Fees are the bane of airline passengers everywhere, but if you plan ahead and choose your airline wisely, you may be able to avoid the worst of them.
This is one of the most onerous categories for airline fees, now costing up to $200 for each change on American, Delta and United ($100 on Virgin America and Frontier; $75-$150 on JetBlue; $125 on Alaska). Some solutions:
Buy a "bundled fare" on American: Consider booking American's Choice Plus and Essential fares. It's not exactly "avoiding" fees, just a way to bundle them for less. For $68 more round-trip, Choice Essential fares include a checked bag round-trip, plus no change fee. It's sort of like an insurance policy if there's a chance you may change your travel dates. You also get priority boarding.
Book with Southwest: No change or cancellation fees (you get a credit for future travel).
Book with Alaska Airlines: If you change or cancel your fight more than 60 days before departure, you get a refund or can change with no fee.
Get an airline-affiliated credit card: Many of these cards now include free checked bags for you and your traveling companions. United, American and Delta all offer this, and the first year's annual fee is usually waived (plus you'll get a generous sign up bonus, often as much as 40,000 miles).
Fly Southwest Airlines or JetBlue: You get the first two checked bags (within weight limits) free on Southwest; JetBlue gives you the first checked bag for free.
Ship your bag: If you have a bag weighing over 50 pounds and you can't redistribute the weight into your carry-on or onto your person, consider shipping FedEx or UPS Ground five days ahead of your arrival. Especially for domestic flights over shorter distances (since airlines charge a flat distance fee and FedEx/UPS charge by the mile), it will be cheaper than paying the initial bag fee plus onerous overweight charges ($200 round-trip on United and American, $100 on JetBlue). You also avoid waiting to check in or at the luggage carousel, and there's less chance of pilferage.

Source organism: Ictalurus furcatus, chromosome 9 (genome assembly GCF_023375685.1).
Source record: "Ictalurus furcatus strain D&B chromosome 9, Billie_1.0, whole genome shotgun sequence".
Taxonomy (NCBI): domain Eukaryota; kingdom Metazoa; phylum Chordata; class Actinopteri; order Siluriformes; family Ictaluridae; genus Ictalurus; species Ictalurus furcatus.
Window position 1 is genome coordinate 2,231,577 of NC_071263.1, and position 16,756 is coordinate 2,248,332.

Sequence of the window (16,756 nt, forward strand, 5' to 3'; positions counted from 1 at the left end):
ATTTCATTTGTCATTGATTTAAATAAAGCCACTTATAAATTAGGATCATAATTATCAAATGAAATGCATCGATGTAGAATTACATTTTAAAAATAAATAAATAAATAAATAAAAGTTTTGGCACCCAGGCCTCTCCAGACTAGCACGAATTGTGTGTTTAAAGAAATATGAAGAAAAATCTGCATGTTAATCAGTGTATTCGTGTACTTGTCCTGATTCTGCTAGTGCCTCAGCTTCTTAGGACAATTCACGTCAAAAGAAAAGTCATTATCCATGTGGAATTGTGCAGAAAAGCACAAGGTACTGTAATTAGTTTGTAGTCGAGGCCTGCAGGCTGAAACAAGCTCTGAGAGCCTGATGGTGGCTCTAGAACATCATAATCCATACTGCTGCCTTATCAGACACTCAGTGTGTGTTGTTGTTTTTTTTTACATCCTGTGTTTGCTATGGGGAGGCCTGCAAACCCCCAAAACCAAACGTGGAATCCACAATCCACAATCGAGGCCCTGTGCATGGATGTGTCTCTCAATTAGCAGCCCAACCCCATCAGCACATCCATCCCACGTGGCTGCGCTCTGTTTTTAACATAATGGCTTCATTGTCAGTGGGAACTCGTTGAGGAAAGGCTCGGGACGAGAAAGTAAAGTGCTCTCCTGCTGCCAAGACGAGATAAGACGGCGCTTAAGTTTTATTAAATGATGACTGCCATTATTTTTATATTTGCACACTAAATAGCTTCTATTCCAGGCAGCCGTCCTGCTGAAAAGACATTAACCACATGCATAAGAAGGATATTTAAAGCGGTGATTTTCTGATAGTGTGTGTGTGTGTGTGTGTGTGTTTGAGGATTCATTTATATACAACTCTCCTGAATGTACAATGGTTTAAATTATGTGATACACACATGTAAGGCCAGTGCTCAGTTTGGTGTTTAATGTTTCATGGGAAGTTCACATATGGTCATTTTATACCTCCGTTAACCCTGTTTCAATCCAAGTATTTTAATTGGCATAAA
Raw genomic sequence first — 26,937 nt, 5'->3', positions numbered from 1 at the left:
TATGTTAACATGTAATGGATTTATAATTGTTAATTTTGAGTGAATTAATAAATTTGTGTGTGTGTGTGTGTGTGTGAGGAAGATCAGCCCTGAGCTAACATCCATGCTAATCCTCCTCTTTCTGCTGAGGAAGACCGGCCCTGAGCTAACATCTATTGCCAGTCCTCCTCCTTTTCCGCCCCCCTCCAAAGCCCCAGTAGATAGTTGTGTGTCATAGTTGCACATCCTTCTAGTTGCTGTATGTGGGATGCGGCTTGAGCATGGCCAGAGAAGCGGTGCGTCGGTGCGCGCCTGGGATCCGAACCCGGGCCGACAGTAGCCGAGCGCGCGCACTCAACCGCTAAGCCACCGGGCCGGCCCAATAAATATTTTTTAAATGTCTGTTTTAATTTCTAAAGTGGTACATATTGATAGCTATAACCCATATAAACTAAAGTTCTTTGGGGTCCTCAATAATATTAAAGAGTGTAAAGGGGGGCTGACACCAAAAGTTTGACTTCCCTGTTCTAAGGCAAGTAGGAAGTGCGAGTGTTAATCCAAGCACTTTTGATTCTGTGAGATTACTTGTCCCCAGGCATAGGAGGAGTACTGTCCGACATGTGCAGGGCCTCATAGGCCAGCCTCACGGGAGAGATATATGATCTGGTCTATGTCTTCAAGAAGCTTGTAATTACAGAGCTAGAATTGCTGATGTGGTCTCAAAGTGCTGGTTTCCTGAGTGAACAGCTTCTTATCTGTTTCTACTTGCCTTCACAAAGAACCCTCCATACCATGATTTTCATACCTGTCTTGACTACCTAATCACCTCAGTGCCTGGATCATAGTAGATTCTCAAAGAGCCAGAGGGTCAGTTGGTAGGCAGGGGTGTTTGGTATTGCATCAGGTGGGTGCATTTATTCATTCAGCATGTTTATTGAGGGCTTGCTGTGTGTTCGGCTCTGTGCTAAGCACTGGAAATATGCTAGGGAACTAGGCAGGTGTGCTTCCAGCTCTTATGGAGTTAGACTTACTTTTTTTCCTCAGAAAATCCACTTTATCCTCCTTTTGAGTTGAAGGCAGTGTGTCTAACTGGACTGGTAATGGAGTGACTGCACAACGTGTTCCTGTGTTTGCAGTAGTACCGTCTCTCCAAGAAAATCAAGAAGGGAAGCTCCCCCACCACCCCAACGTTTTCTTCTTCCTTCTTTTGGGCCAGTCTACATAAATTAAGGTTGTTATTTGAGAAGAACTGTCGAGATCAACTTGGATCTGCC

Be loyal: Many fees are avoided if you attain status in the airline's frequent flier program.
Advance seat selection fees
Avoid Airtran, Spirit, Allegiant: These and some other airlines charge you if you want to select your seat assignment in advance. JetBlue, Virgin American, Hawaiian, Delta, United, US Airways and United don't charge. Frontier charges on their less expensive fares.
Don't fall for the "no available seats" ploy: Other airlines, while not officially charging, will tell you at booking that only "premium" seats are available for advance seat selection. But don't assume that there'll be no seat for you if you don't bite. You'll get a seat at check in, either online or at the gate, before your flight. You can always try to trade with other passengers if you're traveling with someone else and you end up sitting in different rows (a small bribe like movie passes, a cocktail, or Starbucks gift certificates sometimes does the trick if asking nicely doesn't).
Reservation by phone fees
Airlines charge $15-$25 to make a reservation by phone. To avoid, call the toll-free number, find the best seats and fares, say thanks, hang up, and immediately book online instead. You're only charged for the booking, not for the by-phone advice.
"Last-minute" frequent flier award ticketing
Avoid airlines that charge a fee (typically $75) if you book an award seat fewer than 21 days before travel. Airlines that currently do not: Delta, Airtran, JetBlue, Southwest, Hawaiian, Frontier, Virgin America.
Airlines that do: United, American, US Airways, Spirit.
George Hobica is the founder of Airfarewatchdog.com. Airfarewatchdog features the best airfares on thousands of routes verified by a team of expert fare analysts.